The Seed Nursery
Artificial lighting is a crucial ingredient to successfully start a garden from seed. After seeds sprout they need to be transferred to a very sunny location or under artificial lights for 8-12 hours a day. If seedlings do not get enough light they will look thin and leggy, or stringy. This is because they are exerting too much energy and stretching to reach for the light. In our nursery, we use T5 fluorescent lights and keep them about 2-4 inches away from the tops of the plants. At first we expected this to dramatically affect our energy bill, but as it turned out the seed nursery costs the same amount of money as it costs to run the air conditioners during the summer months – roughly $50/month.
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Seeds of Healthy Living
Although a seed nursery requires more attention and planning, we believe that it is more than worth the effort. Growing vegetables from seed affords us a much greater selection of plant varieties than if we were to buy from a home garden center. And perhaps more importantly, by growing our own crops from seed, we are certain that our harvest isn’t tainted by harmful pesticides. Pesticides are thought to be a main contributor in the tragic and dramatic loss of the honey bee population. Bees and other pollinator populations are being reduced to a fraction of what they were only a few years ago. This is dangerous because of the crucial role that the play in the food production process.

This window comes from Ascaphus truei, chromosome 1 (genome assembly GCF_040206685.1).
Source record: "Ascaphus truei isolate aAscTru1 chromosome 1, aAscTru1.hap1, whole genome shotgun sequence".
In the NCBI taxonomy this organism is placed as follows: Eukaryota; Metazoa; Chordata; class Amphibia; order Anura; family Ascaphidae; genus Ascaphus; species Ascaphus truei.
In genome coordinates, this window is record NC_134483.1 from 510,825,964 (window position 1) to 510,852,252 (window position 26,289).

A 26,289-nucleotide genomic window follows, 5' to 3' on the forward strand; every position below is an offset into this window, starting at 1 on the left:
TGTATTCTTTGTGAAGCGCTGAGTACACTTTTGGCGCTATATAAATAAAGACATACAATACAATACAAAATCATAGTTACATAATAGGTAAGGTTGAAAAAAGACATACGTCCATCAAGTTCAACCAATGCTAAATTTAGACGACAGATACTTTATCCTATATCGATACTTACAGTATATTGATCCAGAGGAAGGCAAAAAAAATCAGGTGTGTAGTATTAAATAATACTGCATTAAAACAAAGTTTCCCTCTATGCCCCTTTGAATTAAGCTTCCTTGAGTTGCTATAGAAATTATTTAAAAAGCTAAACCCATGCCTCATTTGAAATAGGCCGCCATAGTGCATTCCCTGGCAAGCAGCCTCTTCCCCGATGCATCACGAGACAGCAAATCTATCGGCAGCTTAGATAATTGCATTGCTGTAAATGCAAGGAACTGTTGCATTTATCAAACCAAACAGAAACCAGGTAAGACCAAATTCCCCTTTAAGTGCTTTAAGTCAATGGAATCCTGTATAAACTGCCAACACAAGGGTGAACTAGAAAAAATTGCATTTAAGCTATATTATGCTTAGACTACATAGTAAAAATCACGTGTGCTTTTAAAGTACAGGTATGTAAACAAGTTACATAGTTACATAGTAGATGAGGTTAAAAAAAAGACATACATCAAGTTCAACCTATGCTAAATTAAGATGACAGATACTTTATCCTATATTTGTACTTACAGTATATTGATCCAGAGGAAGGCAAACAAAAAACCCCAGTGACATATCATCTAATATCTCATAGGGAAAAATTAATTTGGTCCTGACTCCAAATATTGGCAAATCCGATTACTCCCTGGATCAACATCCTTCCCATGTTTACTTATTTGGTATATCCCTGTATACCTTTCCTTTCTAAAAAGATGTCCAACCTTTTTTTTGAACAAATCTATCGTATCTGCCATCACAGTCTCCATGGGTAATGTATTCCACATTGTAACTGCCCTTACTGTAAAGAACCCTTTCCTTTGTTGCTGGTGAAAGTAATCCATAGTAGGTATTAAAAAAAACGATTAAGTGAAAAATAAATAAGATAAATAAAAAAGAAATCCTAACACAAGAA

Gardeners Beware 2014, a study released by the environmental group Friends of the Earth, shows that 36 out of 71 (51%) of garden plant samples purchased at top garden retailers in 18 cities in the United States and Canada contain neonicotinoid (neonic) pesticides – a key contributor to recent bee colony collapses. Some of the flowers contained neonic levels high enough to kill bees outright while other positive samples contained at least two or more neonics.
Sadly, bees are not the only casualty of the pesticide plague. New scientific research strongly suggests that these pesticides are not only harming the bees, but could be linked to many of the diseases that are becoming ever more prevalent in our population, such as liver failure, urinary and bladder cancers, hypertension, thyroid disease, kidney disease, stroke, obesity, and an alarming number of other serious diseases (Journal of Organic Systems). Reports like this underline the importance of eating healthy, organic food. Make it even more rewarding by growing your own!